Juniors K.J. Hill, Terry McLaurin and Johnnie Dixon - who has been hobbled by knee injuries - along with sophomores Binjimen Victor and Austin Mack are the prime candidates to step out as a sorely needed deep threat. A dark horse candidate is Eric Glover-Williams, a former cornerback who moved over to offense.

Barrett played briefly Saturday. Burrow, a third-year sophomore, and Haskins, a redshirt freshman, tossed 59 passes between them in the 40-minute Scarlet and Gray Game. Ohio State announced it sold 80,000 tickets to intra-squad scrimmage.

Dixon caught six passes for 108 yards and two touchdowns, including a 44-yard score. McLaurin had four catches for 80 yards and a pair of TDs, including a 30-yarder. Fifteen other players also logged receptions as the two squads together rolled up 654 passing yards. One of the highlights was Burrow hitting running back Demario McCall in stride on a 40-yard scoring play in the second quarter.

"Some receivers stepped up and really made some nice plays," Meyer said.

Tate Martell, the highly touted freshman quarterback from Las Vegas, played briefly in the last quarter and ran in for a 5-yard touchdown the first time he touched the ball.

Kansas QBs Bender, Stanley compete for starting job

LAWRENCE, Kan. (AP) - The quarterback position has been the definition of unstable for Kansas in recent years. Carter Stanley and Peyton Bender are trying to change that.

In coach David Beaty's two seasons leading the Jayhawks, five quarterbacks have lined up under center in what can best be described as a 24-game revolving door of signal-callers. Of the five, only two remain with the program: Keaton Perry and Stanley.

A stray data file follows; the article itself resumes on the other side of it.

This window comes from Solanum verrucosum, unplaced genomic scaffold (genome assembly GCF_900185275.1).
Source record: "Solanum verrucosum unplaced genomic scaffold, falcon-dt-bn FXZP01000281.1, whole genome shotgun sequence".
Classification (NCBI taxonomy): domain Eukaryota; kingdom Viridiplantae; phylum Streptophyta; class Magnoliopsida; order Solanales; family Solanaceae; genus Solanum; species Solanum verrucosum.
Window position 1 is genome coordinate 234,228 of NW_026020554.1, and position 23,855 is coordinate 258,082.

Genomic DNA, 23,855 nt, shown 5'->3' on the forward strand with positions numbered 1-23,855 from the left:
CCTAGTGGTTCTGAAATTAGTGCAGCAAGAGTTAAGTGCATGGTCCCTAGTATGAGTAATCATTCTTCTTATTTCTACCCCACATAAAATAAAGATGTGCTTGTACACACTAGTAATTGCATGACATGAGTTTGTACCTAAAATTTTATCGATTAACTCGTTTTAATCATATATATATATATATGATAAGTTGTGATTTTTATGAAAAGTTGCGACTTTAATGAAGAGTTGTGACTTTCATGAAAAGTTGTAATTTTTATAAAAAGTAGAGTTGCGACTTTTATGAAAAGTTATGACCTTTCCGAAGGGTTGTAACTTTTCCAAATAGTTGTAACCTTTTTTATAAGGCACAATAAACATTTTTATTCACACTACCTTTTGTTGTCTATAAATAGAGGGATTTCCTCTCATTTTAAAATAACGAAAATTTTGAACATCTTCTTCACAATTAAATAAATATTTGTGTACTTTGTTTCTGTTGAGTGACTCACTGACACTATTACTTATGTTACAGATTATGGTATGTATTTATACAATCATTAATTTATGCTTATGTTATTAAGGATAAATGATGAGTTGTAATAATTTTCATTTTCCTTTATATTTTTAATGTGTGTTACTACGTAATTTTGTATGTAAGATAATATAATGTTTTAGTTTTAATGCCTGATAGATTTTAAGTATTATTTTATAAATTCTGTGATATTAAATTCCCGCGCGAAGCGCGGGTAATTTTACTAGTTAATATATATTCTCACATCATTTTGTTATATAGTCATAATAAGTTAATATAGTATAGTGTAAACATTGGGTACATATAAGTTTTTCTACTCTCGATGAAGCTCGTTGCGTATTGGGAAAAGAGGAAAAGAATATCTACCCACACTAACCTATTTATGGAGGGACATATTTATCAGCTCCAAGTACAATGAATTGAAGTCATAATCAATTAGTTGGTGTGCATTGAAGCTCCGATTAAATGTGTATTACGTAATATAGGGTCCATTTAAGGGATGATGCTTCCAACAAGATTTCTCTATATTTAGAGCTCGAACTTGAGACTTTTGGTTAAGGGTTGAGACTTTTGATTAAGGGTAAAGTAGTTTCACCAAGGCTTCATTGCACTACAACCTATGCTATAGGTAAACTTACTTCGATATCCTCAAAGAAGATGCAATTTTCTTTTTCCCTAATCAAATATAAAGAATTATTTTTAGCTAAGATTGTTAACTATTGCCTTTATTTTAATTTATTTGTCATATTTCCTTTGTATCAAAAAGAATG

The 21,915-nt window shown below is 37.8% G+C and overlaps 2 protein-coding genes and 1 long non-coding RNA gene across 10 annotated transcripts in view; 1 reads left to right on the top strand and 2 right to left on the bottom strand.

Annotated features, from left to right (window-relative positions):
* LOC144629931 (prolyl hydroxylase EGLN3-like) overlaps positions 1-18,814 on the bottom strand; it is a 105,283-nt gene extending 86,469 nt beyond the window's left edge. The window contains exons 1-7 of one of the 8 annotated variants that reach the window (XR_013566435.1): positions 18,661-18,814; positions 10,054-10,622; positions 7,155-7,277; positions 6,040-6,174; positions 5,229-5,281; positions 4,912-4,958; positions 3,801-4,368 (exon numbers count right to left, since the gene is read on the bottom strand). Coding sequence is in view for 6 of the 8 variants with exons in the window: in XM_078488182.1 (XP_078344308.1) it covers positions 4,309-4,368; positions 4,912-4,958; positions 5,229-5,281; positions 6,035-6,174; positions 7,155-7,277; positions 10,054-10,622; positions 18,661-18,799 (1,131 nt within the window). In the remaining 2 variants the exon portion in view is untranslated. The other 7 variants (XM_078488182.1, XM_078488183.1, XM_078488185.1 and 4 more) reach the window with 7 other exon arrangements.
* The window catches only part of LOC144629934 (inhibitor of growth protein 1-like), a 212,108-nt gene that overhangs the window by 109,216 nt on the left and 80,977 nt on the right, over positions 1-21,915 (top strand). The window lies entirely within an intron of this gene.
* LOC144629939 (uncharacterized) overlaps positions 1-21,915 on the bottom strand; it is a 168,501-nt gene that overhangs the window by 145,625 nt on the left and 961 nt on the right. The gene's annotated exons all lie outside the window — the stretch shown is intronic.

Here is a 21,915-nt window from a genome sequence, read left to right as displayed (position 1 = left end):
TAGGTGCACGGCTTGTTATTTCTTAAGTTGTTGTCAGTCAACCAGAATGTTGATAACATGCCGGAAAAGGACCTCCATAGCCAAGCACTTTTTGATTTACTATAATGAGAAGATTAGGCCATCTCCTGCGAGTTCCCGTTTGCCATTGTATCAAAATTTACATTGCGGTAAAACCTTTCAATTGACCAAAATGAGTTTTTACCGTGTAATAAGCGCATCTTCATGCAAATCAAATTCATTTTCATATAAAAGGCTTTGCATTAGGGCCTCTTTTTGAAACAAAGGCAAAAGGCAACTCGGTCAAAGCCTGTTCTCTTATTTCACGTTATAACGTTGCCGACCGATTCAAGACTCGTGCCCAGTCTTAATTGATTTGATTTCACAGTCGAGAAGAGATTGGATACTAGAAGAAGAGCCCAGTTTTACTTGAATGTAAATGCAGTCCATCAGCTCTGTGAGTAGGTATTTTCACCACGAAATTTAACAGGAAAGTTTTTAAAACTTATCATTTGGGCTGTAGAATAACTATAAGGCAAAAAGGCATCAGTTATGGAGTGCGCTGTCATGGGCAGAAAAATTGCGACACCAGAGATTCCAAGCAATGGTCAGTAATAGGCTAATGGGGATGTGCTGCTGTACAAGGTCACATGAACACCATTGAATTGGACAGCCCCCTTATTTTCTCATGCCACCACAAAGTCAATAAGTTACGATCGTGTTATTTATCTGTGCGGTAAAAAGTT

The other three - Ryan Willis, Deondre Ford and Montell Cozart - have all transferred away.

All three were starters at one point, but none were able to permanently pin down the job. Cozart was the first, Ford briefly followed and then Willis entered the picture.

That was all in Beaty's first five games. From that point on, for the most part, Cozart and Willis flip-flopped between the No. 1 and No. 2 spots on the depth chart. At the tail end of last season, Stanley stepped forward and seized the job from Cozart, finishing the year as the starter.

While Stanley improved in those final games, setting a new career high in yards with every start, Beaty hasn't announced he's retaining the starting job. He and junior college transfer Bender have found themselves in a tight competition for the starting gig.

In the spring game Saturday, Bender's Team Jayhawks came out victorious, 14-7, thanks largely to his superior play over his counterpart.

Bender completed 11 of 15 passes for 143 yards and two touchdowns. With just under two minutes left in the game, he completed a 5-yard touchdown pass to Daylon Charlot.

It was Charlot's third catch of the day.

"I think he (did) a great job, because we (were) kind of on the same page when he gave me the last signal, you know to run the slant route or whatever," Charlot said.

It was Bender's first game-setting appearance for the Jayhawks, and he was pleased with his showing.

"I thought I did fine, thought I did what I was supposed to do," Bender said. "We kept the play calling fairly simple, so we weren't trying to get, you know, anything too complicated called in there. But I thought I made the most of every play call, and thought I did fine."